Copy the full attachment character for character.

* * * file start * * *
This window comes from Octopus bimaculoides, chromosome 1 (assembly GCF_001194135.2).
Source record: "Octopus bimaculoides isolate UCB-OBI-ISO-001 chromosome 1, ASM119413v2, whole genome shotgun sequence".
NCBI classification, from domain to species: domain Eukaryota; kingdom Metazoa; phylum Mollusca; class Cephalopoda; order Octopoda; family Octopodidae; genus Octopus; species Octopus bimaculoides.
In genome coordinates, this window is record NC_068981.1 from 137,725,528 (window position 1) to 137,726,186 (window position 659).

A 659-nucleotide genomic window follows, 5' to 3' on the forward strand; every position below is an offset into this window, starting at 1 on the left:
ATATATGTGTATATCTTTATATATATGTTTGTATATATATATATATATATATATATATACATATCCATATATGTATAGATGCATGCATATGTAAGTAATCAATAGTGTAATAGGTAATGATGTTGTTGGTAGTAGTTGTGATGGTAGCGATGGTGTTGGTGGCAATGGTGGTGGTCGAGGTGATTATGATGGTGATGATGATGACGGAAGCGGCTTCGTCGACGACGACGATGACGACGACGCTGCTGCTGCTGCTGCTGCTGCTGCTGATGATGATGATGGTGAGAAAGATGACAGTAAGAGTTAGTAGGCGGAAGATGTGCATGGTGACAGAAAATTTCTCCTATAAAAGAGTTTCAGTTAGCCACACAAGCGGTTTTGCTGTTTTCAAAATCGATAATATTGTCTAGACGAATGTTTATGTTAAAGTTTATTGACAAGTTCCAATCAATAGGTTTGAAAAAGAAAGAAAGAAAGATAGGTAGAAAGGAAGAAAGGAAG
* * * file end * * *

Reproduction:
This window comes from Octopus bimaculoides, chromosome 1 (assembly GCF_001194135.2).
Source record: "Octopus bimaculoides isolate UCB-OBI-ISO-001 chromosome 1, ASM119413v2, whole genome shotgun sequence".
NCBI classification, from domain to species: domain Eukaryota; kingdom Metazoa; phylum Mollusca; class Cephalopoda; order Octopoda; family Octopodidae; genus Octopus; species Octopus bimaculoides.
In genome coordinates, this window is record NC_068981.1 from 137,725,528 (window position 1) to 137,726,186 (window position 659).

A 659-nucleotide genomic window follows, 5' to 3' on the forward strand; every position below is an offset into this window, starting at 1 on the left:
ATATATGTGTATATCTTTATATATATGTTTGTATATATATATATATATATATATATATACATATCCATATATGTATAGATGCATGCATATGTAAGTAATCAATAGTGTAATAGGTAATGATGTTGTTGGTAGTAGTTGTGATGGTAGCGATGGTGTTGGTGGCAATGGTGGTGGTCGAGGTGATTATGATGGTGATGATGATGACGGAAGCGGCTTCGTCGACGACGACGATGACGACGACGCTGCTGCTGCTGCTGCTGCTGCTGCTGATGATGATGATGGTGAGAAAGATGACAGTAAGAGTTAGTAGGCGGAAGATGTGCATGGTGACAGAAAATTTCTCCTATAAAAGAGTTTCAGTTAGCCACACAAGCGGTTTTGCTGTTTTCAAAATCGATAATATTGTCTAGACGAATGTTTATGTTAAAGTTTATTGACAAGTTCCAATCAATAGGTTTGAAAAAGAAAGAAAGAAAGATAGGTAGAAAGGAAGAAAGGAAG